Friday, 6 February 2015

Paul Storr

Following my post last week I thought I might take this opportunity to give you a little look at the man considered to be one of the finest silversmiths in history.

Born in London in 1771, Paul Storr was the son of Thomas Storr, who was a silver chaser himself.
His father was a skilled craftsman and that must have inspired young Paul to follow him into the trade.
Storr's famous 'PS' hallmark, along with the other identifying marks of an 1808 silver salver, made in London.
In 1785, aged just 14, he became an apprentice silversmith, working under the well known Swedish silversmith, Andrew Fogelberg.
Following a seven year apprenticeship under the guidance of Fogelberg, he became an accomplished silversmith himself.


In 1792, at the age of just 21, he went into a brief partnership with William Frisbee. This would be the first time the young silversmith would register a mark.
The partnership was short lived and in 1793 he registered a new mark ‘ PS ‘ which was to become the mark he would continue to use throughout his career with only minor variations.

His time with Andrew Fogelberg was to influence his style and he worked in the neo-classical manner along with many of his contemporaries.
Having gained a reputation with his style and skill he was able to open his own workshop in London in 1796.
George III Sterling Silver Salver. Click here to view on our website.

Owing to his success, in 1807 he was approached by Rundell and Bridge, the Royal Goldsmiths, who requested he sell his works mostly through their prestigious London shop.
Paul Storr agreed to this partnership altering his style and becoming more elaborate, in order to cater to the tastes of the shops wealthy customers.
A handsome six-bottle glass and silver cruet set. Click here to view on our website.

With patrons clamoring to obtain his work he soon gained an international reputation which was acknowledged by the firm, who made him partner in 1811.
In 1819 Paul left the firm and became freelance. This would allow him the freedom to explore the more natural forms of the Rococo movement, which was experiencing a comeback.
Sterling silver kettle by Paul Storr, hallmarked 1832. Click here to view on our website.

Paul Storr’s independence was brief, as three years later, he went into partnership with retailer John Mortimer and became Storr & Mortimer with a shop on London’s fashionable Bond Street. Paul was to remain in this partnership until his retirement in 1838.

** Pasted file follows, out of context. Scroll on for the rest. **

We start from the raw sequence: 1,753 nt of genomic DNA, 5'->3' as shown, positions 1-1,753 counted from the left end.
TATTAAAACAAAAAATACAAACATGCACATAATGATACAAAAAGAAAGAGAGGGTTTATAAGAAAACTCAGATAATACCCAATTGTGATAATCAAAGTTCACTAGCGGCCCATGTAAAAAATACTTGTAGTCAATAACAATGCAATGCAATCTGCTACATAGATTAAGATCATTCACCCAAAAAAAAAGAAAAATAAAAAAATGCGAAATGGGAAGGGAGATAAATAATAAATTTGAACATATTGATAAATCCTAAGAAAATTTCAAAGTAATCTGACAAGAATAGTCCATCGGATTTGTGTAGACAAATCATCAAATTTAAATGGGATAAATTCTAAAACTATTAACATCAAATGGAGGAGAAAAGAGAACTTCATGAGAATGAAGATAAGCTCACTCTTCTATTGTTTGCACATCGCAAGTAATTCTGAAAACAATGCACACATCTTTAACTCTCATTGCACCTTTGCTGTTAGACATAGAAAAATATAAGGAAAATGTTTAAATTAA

Today, Paul Storr’s work endures because of his exceptional technique and attention to detail. He was a silversmith with a true understanding of the material he was using and an ability to turn an idea into a beautiful and lasting piece.
Distinctive hallmarks of the above silver kettle.

His pieces are to be found today in some of the most important buildings throughout the world.
His work is on display at the Victoria & Albert, the British Museum and St. Pauls Cathedral in London and stately homes throughout to country. His silverware also graces the table of many royal households worldwide.
The V&A Museum; Room 71: Huguenot, Regency and Virtuoso Silver. Image via.

You will also find his works at the Met in New York. They can be seen at museums in Boston, San Francisco, New Orleans and beyond. In fact, such is his importance, any museum which has a silver collection will undoubtedly have something made by Paul Storr.

As well as public displays, his work has found its way into the homes of private collectors from around the globe, who are keen to be the appreciative owners of such rare and beautiful works by one of the most influential craftsman of all times.

Here at I. Franks we are proud to hold several fine examples of his work, some of which you can view and purchase through our website or in our shops.

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